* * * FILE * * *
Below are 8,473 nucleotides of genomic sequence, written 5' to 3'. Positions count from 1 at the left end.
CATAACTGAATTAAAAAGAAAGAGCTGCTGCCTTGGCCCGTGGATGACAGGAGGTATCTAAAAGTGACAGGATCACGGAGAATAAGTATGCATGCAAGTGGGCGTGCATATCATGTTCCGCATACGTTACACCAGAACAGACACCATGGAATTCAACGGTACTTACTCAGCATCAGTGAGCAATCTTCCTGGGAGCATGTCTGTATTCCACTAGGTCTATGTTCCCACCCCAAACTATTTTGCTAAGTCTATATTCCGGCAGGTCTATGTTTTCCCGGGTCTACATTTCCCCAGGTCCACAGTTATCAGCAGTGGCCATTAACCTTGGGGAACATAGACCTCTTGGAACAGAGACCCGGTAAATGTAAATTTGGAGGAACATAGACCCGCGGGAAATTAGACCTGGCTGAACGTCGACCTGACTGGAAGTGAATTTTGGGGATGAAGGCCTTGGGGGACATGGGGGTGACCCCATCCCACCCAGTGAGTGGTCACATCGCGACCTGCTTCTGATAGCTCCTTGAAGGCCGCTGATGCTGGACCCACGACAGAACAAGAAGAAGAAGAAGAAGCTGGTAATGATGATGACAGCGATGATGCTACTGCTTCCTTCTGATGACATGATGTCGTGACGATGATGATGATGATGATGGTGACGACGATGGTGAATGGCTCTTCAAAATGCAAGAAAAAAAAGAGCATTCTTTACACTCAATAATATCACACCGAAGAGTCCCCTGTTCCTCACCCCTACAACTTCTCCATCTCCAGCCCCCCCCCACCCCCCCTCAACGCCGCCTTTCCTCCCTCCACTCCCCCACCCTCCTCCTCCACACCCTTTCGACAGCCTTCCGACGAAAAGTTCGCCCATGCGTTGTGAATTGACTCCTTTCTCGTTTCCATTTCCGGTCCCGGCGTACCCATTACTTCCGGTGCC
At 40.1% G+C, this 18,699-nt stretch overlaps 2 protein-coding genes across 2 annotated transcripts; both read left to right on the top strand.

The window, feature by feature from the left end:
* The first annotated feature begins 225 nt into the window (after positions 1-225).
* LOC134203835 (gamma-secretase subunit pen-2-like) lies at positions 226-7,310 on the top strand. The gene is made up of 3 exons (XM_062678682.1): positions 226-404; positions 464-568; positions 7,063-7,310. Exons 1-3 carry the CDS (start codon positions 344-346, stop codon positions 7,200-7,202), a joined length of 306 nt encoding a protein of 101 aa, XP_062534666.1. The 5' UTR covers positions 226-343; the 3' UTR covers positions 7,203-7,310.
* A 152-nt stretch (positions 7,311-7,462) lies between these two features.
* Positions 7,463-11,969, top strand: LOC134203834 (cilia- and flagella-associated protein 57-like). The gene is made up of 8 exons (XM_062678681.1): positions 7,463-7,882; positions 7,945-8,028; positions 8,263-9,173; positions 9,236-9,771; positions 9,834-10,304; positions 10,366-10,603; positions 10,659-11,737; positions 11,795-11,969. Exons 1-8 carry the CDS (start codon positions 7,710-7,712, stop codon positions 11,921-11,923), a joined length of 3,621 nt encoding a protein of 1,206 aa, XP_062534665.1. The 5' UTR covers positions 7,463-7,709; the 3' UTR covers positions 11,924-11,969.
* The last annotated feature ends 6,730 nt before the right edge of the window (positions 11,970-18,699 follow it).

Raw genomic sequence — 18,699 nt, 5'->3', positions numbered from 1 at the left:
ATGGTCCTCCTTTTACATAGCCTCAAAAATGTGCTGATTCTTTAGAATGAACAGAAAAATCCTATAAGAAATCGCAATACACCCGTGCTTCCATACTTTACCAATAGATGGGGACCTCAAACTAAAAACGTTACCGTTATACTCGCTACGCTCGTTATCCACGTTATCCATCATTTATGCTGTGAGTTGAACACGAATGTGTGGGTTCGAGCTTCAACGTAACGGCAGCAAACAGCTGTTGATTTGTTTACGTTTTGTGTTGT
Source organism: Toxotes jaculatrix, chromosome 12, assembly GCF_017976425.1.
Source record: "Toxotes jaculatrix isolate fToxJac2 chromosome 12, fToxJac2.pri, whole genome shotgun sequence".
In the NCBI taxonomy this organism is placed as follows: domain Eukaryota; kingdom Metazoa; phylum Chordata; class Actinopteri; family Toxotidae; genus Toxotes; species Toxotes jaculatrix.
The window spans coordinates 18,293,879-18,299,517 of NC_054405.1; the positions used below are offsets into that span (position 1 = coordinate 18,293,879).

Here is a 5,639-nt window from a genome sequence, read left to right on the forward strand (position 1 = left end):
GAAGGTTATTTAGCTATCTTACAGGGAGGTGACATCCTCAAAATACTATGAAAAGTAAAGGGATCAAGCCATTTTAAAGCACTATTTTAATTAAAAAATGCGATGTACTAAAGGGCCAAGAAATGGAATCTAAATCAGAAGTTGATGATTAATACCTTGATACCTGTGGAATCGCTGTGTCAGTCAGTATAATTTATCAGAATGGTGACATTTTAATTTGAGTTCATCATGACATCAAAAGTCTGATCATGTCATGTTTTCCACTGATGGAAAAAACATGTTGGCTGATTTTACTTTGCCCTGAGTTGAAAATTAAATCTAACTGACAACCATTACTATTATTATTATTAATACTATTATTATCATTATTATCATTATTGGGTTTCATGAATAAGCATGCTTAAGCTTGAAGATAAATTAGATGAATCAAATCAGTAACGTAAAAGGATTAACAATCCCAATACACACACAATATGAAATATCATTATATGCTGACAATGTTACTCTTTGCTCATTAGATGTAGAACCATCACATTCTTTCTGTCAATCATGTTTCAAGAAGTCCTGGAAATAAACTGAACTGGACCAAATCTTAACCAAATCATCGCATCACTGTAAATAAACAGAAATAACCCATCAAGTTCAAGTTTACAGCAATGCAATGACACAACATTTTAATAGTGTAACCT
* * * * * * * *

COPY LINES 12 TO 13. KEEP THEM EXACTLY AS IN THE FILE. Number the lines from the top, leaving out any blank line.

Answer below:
Source organism: Toxotes jaculatrix, chromosome 12, assembly GCF_017976425.1.
Source record: "Toxotes jaculatrix isolate fToxJac2 chromosome 12, fToxJac2.pri, whole genome shotgun sequence".